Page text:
were all entertwined. So I made sure I related each section to mental illness, the overall
theme. The danger was too much material and I really had to narrow it down.
I started the story in the present, to show where I am, then to show the struggle of how I got
there, through flashbacks. I am reminiscing, so in a way I haven’t actually gone anywhere,
but ended up where I supposed to be anyway, but in a roundabout unusual way. This is
highlighted by the episode in the middle of the story, of me being having a flashback to that
exact same place at the beginning, before all the problems began. The setting of the Elephant
House links the story, and is a constant and a parallel to the unfolding story of the past.
I didn’t alter the characters much, except to highlight certain traits to differentiate them. I
used analogy to illustrate this, which is more a poetic technique, for example describing my
mother as a weed. I also made the dialogue relevant. For example making the Czechs have
European accents, and my mother‘s syntax sound foreign.
I wrote in the present tense, which goes into the past tense, tells the story from the beginning,
with the present setting in the centre of the story. The end is back in the present, 5 years after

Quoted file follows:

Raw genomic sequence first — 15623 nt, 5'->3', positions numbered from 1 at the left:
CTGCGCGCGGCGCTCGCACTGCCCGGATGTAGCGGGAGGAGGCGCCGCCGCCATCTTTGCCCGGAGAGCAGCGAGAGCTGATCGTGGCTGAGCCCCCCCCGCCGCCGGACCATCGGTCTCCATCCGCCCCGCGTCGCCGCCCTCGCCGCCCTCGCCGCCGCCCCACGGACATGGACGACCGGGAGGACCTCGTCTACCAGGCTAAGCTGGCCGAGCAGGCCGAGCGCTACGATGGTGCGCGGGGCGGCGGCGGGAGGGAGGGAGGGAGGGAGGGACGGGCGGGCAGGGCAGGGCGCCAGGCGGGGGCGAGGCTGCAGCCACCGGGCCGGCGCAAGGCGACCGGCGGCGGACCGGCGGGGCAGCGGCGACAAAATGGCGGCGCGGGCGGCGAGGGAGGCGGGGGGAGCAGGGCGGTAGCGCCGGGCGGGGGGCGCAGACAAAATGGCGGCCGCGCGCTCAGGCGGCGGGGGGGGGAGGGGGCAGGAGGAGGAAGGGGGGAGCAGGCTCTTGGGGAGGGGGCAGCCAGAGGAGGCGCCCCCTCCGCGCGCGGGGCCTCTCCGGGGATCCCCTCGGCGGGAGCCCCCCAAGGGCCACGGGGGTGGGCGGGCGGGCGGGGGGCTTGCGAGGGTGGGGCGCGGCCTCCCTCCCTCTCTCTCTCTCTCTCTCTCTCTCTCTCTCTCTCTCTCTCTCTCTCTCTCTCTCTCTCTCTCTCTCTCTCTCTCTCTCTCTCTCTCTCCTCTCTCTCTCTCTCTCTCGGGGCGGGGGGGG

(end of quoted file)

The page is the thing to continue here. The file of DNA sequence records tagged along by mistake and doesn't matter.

the lost period. I wanted to include more variety in how I structured this, and I think I needed
to do more planning. Greenwell (p.257) says his progression of time problem ‘stumped me
for a whole year’, and I would also have liked to add density by playing with structure more.
I wrote in the first person in order to create a feeling of intimacy and bring the audience
closer to the writer. The audience also engages in the universal themes of madness, suffering,
financial problems and racism, for example, but can feel the security of the writer reminiscing
and that distance helps them see it from a more objective perspective and therefore makes it
easier to understand and relate to. I wanted to write it this way to show the happy ending, and
the feeling of hope, as Liz Jansen says on CD3, (1998). ‘otherwise you have depressed the
reader’. She wants the reader to be left with a good feeling after reading a story. I gave the
impression that the illness can recur, but everthything is currently positive,’
Greenwell, B (2009) in Time and Timing, in Neale, D (ed) A Creative Writing Handbook. London: A and C Black
CD 3-Research, Structure and Style. (2008) The Open University.